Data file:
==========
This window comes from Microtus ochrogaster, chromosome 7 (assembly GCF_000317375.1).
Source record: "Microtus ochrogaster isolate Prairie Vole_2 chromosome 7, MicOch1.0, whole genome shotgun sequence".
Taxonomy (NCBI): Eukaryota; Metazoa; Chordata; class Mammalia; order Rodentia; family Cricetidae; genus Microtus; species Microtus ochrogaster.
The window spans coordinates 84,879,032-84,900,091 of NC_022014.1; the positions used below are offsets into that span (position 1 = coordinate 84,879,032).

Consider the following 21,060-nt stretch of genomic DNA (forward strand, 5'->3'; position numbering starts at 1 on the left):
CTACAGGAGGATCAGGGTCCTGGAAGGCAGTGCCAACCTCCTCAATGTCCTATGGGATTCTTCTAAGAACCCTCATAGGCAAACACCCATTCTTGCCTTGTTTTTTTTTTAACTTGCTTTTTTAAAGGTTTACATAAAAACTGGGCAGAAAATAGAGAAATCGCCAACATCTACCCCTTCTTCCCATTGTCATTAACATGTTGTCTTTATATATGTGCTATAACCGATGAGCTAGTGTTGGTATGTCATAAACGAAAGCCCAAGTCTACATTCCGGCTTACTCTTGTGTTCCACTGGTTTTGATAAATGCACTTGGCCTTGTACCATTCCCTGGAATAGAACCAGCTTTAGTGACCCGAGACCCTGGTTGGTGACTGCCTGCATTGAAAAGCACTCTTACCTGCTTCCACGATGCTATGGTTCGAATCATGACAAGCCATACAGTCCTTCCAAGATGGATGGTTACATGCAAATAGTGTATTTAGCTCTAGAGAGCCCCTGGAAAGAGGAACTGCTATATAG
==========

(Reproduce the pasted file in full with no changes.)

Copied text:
This window comes from Microtus ochrogaster, chromosome 7 (assembly GCF_000317375.1).
Source record: "Microtus ochrogaster isolate Prairie Vole_2 chromosome 7, MicOch1.0, whole genome shotgun sequence".
Taxonomy (NCBI): Eukaryota; Metazoa; Chordata; class Mammalia; order Rodentia; family Cricetidae; genus Microtus; species Microtus ochrogaster.
The window spans coordinates 84,879,032-84,900,091 of NC_022014.1; the positions used below are offsets into that span (position 1 = coordinate 84,879,032).

Consider the following 21,060-nt stretch of genomic DNA (forward strand, 5'->3'; position numbering starts at 1 on the left):
CTACAGGAGGATCAGGGTCCTGGAAGGCAGTGCCAACCTCCTCAATGTCCTATGGGATTCTTCTAAGAACCCTCATAGGCAAACACCCATTCTTGCCTTGTTTTTTTTTTAACTTGCTTTTTTAAAGGTTTACATAAAAACTGGGCAGAAAATAGAGAAATCGCCAACATCTACCCCTTCTTCCCATTGTCATTAACATGTTGTCTTTATATATGTGCTATAACCGATGAGCTAGTGTTGGTATGTCATAAACGAAAGCCCAAGTCTACATTCCGGCTTACTCTTGTGTTCCACTGGTTTTGATAAATGCACTTGGCCTTGTACCATTCCCTGGAATAGAACCAGCTTTAGTGACCCGAGACCCTGGTTGGTGACTGCCTGCATTGAAAAGCACTCTTACCTGCTTCCACGATGCTATGGTTCGAATCATGACAAGCCATACAGTCCTTCCAAGATGGATGGTTACATGCAAATAGTGTATTTAGCTCTAGAGAGCCCCTGGAAAGAGGAACTGCTATATAG